Hepatocellular carcinoma

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Author: Mikael Häggström [note 1]


Hepatocellular carcinoma is the most common diagnosis for liver tumors.:[1]

Microscopic evaluation

Hepatocellular carcinoma typically displays:[2]

  • Trabecular pattern surrounded by layer of flattened endothelial cells.
  • Presence of sinusoidal vessels surrounding tumor cells
  • Scant stroma, and minimal desmoplasia
  • Polygonal cells with distinct cell membranes
  • Abundant granular eosinophilic cytoplasm
  • Nuclei with increased N/C ratio, round nuclei with coarse chromatin and thickened nuclear membrane, and may have prominent nucleoli.

Hepatocellular adenoma versus carcinoma

Histopathology of inflammatory hepatocellular adenoma, with inflammatory cells and minor atypia.[3]

A hepatocellular adenoma, in contrast to a carcinoma, has a well-defined border between the lesion and background liver, and is composed of hepatocytes with less significant cytologic atypia.[4]

Both hepatocellular adenoma and well-differentiated hepatocellular carcinoma may display:

  • Steatosis: A steatotic hepatocellular carcinoma is a common variant, found most commonly in small, well-differentiated tumors.[5]
  • Portal triads, which commonly persist in well-differentiated hepatocellular carcinomas.[6]


Differentiations of hepatocellular carcinoma are:[2]

  • Well differentiated:
  • Thin plates (1 - 3 hepatocytes thick)
  • Hepatocytes are smaller than normal
  • Abnormal reticulin network
  • Minimal nuclear atypia
  • Nuclear density of 2x compared to normal liver
  • Moderately differentiated:
  • Trabecular pattern at least 4 cells thick
  • Larger cells with more eosinophilic cytoplasm
  • Distinct nucleoli
  • Pseudoglands
  • Poorly differentiated:
  • Large tumor cells with hyperchromatic nuclei in compact growth pattern
  • Rare trabeculae or bile
  • Prominent pleomorphism
  • May have spindle cell or small cell areas


For cancers, generally include a synoptic report, such as per College of American Pathologists (CAP) protocols at cap.org/protocols-and-guidelines.

  See also: General notes on reporting


  1. For a full list of contributors, see article history. Creators of images are attributed at the image description pages, seen by clicking on the images. See Patholines:Authorship for details.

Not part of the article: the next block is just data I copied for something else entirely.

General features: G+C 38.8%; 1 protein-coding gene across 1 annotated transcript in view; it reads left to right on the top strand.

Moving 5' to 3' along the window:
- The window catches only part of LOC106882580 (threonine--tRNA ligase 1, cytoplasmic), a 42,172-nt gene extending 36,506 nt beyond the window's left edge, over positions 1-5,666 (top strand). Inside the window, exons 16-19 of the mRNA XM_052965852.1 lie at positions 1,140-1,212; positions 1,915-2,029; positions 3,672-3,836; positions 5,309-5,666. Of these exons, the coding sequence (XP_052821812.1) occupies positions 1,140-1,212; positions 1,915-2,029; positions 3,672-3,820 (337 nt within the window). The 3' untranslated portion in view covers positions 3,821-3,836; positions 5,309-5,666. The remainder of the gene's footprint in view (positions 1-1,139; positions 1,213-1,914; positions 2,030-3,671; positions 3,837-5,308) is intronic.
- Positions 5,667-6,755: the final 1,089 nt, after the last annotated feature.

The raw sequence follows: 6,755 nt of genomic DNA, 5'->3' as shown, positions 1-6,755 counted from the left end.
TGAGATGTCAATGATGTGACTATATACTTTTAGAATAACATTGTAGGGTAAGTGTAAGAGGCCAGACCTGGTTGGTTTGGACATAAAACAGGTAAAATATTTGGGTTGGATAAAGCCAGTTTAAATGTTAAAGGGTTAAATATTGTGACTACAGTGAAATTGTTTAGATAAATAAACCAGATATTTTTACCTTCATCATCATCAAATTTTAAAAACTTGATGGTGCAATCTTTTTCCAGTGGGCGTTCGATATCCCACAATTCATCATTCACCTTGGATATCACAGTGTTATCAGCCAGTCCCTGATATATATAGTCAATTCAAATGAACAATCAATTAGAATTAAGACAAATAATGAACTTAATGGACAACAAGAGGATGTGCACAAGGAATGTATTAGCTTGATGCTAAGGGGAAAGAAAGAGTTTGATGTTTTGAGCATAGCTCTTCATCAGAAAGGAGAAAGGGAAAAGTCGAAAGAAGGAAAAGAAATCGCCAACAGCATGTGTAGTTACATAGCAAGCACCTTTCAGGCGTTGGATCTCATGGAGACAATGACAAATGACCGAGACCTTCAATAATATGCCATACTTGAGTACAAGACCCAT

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  1. Table 37.2 in: Sternberg, Stephen (2012). Sternberg's diagnostic surgical pathology . Place of publication not identified: LWW. ISBN 978-1-4511-5289-0. OCLC 953861627. 
  2. 2.0 2.1 Deepali Jain. Liver & intrahepatic bile ducts - Hepatocellular carcinoma - Hepatocellular carcinoma overview. PathologyOutlines. Topic Completed: 1 February 2012. Minor changes: 30 September 2020
  3. Bioulac-Sage, Paulette; Sempoux, Christine; Possenti, Laurent; Frulio, Nora; Laumonier, Hervé; Laurent, Christophe; Chiche, Laurence; Frédéric Blanc, Jean; et al. (2013). "Pathological Diagnosis of Hepatocellular Cellular Adenoma according to the Clinical Context ". International Journal of Hepatology 2013: 1–13. doi:10.1155/2013/253261. ISSN 2090-3448. 
  4. Author: Avani Pendse, M.D., Ph.D.. Liver & intrahepatic bile ducts - Benign / nonneoplastic - Hepatocellular adenoma. Pathology Outlines. Topic Completed: 1 October 2018. Minor changes: 30 September 2020
  5. Chan, Anthony W H; Yu, Shuangni; Yu, Yau-Hei; Tong, Joanna H M; Wang, Lei; Tin, Edith K Y; Chong, Charing C N; Chan, Stephen L; et al. (2016). "Steatotic hepatocellular carcinoma: a variant associated with metabolic factors and late tumour relapse ". Histopathology 69 (6): 971–984. doi:10.1111/his.13029. ISSN 03090167. 
  6. Motohashi, Ikuko; Okudaira, Masahiko; Takai, Tomoko; Kaneko, Satoshi; Ikeda, Noriaki (1992). "Morphological differences between hepatocellular carcinoma and hepatocellular carcinomalike lesions ". Hepatology 16 (1): 118–126. doi:10.1002/hep.1840160120. ISSN 02709139. 

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